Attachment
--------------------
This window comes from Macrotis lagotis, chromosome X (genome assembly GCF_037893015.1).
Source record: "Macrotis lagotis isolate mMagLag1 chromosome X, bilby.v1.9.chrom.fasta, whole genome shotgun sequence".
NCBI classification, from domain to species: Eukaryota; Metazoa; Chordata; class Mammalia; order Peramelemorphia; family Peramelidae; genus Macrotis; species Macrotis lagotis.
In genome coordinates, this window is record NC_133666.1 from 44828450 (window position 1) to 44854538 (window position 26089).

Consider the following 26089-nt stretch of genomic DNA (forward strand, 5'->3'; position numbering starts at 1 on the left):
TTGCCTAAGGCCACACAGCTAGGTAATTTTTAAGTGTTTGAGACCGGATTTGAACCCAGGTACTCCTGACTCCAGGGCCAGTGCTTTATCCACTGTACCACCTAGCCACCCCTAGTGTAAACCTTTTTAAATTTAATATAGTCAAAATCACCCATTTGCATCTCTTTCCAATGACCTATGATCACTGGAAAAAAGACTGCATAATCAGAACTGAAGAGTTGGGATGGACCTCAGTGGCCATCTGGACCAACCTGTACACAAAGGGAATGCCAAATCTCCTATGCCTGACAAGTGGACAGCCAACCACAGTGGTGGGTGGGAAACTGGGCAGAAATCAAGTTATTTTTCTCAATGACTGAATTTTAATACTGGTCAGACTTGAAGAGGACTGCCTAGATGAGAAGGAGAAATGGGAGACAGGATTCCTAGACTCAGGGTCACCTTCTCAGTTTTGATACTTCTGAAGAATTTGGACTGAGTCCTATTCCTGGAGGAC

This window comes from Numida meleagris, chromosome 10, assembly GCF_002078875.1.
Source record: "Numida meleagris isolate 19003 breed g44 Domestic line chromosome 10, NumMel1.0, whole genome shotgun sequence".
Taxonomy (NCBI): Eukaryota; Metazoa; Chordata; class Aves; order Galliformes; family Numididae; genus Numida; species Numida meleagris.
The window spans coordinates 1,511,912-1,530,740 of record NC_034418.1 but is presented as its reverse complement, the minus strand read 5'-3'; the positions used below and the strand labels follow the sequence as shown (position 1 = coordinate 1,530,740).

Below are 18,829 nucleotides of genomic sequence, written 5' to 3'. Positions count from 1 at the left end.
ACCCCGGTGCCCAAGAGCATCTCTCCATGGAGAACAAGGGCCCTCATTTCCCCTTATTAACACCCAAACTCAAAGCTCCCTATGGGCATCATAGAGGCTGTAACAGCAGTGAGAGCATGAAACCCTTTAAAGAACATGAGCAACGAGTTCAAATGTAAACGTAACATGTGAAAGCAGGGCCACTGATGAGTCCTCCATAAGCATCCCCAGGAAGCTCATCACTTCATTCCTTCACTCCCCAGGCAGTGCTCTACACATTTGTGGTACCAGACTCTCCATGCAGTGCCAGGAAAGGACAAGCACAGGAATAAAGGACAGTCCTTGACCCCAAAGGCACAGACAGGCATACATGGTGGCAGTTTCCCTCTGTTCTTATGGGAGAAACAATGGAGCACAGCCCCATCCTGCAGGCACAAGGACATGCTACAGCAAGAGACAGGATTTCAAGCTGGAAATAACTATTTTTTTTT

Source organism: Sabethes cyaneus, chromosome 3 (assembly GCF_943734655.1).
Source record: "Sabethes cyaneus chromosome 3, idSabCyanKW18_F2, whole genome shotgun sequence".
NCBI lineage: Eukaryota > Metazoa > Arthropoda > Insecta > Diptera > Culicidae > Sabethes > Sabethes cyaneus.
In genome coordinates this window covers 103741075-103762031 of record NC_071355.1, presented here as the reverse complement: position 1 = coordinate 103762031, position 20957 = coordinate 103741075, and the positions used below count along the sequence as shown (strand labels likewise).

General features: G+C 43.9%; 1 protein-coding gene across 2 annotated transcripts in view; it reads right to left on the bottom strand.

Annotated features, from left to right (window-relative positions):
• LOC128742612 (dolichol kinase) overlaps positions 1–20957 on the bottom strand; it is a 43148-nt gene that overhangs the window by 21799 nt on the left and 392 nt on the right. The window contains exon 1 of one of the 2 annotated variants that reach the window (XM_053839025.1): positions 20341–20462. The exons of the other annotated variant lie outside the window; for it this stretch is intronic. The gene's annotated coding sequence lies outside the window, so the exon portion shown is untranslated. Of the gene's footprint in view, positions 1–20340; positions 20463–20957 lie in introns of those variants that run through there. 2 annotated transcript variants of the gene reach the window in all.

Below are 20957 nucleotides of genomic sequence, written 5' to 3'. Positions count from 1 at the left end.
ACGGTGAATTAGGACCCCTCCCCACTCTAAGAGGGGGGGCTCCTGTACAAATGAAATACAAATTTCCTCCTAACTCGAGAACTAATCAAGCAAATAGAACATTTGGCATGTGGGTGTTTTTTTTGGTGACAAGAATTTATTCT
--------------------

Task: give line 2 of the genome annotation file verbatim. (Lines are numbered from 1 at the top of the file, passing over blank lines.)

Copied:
Source record: "Macrotis lagotis isolate mMagLag1 chromosome X, bilby.v1.9.chrom.fasta, whole genome shotgun sequence".